Antonio Strad™ Chang Lee Violin

$1,650.00

The Chang Lee Violin is a refined, hand carved instrument with an aged, solid figured maple back and sides, as well as an evenly spaced grained spruce top.

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(11 customer reviews)

Violin Sizing

How to measure for the Violin

Lift the left arm and extend it fully to the side, parallel to the floor with the palm facing upward. Measure from the neck to the middle of the palm.

It’s better to play on an instrument that is a bit smaller than one that is bigger, especially for beginners. See our chart for the approximate sizing.

Also, please feel free to give us a ring. We can help over the phone or even FaceTime, Zoom or Google Hangouts: 800-284-9788

Violin Sizing
Violin SizeArm MeasurementAge
1/32less than 14''1 - 3 YRS
1/1614'' - 15.9''3 - 4 YRS
1/1016'' - 16.9''4 - 5 YRS
1/817'' - 17.9''5 -6 YRS
1/418'' - 19.9''6 - 7 YRS
1/220'' - 21.9''7 - 8 YRS
3/422'' - 22.9''9 - 11 YRS
4/423''+12+ YRS
Pay Over Time
 

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Chang Lee Violin

The Chang Lee Violin is a refined, hand-carved instrument with an aged, solid figured maple back and sides, as well as an evenly spaced grained spruce top. The oil spirit varnish not only gives a beautiful, simple aesthetic, but it also contributes to the Chang Lee Violin’s open and powerful sound and warm tone. The Chang Lee Violin is perfect for those advancing to a playing style with more subtleties and colors.

Available in 4/4 size

VIOLIN FEATURES

  • 100% handmade instrument
  • Professionally setup at our main workshop in San Antonio
  • Solid carved wood
  • 10-year aged spruce top
  • 10-year aged solid figured maple back and sides
  • Inlaid purfling
  • 100% ebony fingerboard, pegs, fittings, and tailpiece
  • Hand-carved French Aubert bridge
  • Zyex Strings

Customer Reviews

5
Based on 11 Reviews

  1. 9 out of 9 people found this helpful
    Carl S.
    Purchased new instead of repairng old violin.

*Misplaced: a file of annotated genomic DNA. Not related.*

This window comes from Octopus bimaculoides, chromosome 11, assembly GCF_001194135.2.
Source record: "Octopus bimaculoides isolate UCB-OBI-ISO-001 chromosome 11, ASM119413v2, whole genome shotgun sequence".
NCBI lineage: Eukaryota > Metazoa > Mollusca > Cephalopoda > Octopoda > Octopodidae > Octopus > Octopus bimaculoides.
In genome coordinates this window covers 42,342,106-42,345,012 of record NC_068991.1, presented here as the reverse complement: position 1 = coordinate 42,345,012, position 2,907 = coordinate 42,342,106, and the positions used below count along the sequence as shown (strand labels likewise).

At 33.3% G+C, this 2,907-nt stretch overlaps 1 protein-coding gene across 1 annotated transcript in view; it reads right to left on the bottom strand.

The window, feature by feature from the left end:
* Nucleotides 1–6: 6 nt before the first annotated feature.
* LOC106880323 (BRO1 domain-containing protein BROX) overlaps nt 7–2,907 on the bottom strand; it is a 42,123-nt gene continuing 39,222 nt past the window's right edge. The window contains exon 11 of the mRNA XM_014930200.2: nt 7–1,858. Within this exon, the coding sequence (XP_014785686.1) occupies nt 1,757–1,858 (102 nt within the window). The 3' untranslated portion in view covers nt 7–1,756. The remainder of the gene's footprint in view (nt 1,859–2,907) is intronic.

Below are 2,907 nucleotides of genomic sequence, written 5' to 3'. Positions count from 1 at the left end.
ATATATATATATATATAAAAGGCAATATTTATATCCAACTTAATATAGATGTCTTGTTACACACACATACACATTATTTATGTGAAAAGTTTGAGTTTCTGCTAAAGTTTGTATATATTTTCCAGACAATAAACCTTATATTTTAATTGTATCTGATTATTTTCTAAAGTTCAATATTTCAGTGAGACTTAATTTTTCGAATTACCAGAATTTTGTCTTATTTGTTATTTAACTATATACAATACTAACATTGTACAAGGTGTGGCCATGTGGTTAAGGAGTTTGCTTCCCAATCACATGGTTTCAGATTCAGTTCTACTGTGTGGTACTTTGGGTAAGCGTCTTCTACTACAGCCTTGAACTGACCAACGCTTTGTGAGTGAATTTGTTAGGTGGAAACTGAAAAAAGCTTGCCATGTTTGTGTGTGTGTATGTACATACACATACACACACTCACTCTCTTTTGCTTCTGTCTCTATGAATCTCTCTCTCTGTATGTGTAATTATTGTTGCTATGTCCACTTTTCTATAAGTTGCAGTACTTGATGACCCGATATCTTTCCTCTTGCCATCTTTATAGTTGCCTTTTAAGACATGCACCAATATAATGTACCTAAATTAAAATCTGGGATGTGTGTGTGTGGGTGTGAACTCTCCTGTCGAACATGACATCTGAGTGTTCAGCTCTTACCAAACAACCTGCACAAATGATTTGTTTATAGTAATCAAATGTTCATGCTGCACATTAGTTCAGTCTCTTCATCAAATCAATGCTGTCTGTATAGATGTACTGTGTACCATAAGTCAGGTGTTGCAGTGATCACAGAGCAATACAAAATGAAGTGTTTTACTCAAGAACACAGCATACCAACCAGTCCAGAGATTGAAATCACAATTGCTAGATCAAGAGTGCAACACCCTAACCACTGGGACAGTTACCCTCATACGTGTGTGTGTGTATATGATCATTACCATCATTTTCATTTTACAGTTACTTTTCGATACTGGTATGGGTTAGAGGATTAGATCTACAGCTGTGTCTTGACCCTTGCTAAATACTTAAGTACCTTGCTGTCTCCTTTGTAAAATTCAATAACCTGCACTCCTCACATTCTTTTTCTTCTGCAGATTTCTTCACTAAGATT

I always make sure to perform in-depth research on anything I am planning on buying, I’m kind of competitive like that! When my wife’s violin needed $400 for a crack and seem repair, I knew I had to embark on an investigative mission, searching for the best possible replacement for my wife’s violin.
    One thing I noticed about the Chang Lee is its exceptional craftsmanship. We’re not only talking about well-executed manufacturing processes here. What we have is a violin crafted by hand.
    From using solid hardwood to integrating some of the finest elements in the violin world, I can say that the maker knew what he was doing.
    Their craftsmanship is evident even in the violin bridge, you can see tiny little carving marks in it. Super cool!
    We like the Zyex strings because they provide more color and subtleties to one’s playing (that’s what she has on her student level violin as well).
    You can imagine the look in my wife’s eyes when she finally opened the box. The music she played was rewarding enough to let me know I made the right choice.

    Was this helpful? 9

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  2. 5 out of 5 people found this helpful
    Elliott P.
    Love the new sound.

    My teenage daughter has been playing her violin for several years now. Lately, she asked me if she could have a new one for highschool. Ever the accommodating Dad who only wants the best for his little girl, I knew it’s about time she got a ‘real’ violin.
    The Chang Lee was on the upper limit of my budget. As such, I researched a lot to justify the price. After talking to several people, and having Mark at Antonio Strad send a video of this vs. the 5H, Legacy, etc. I knew it was the right choice.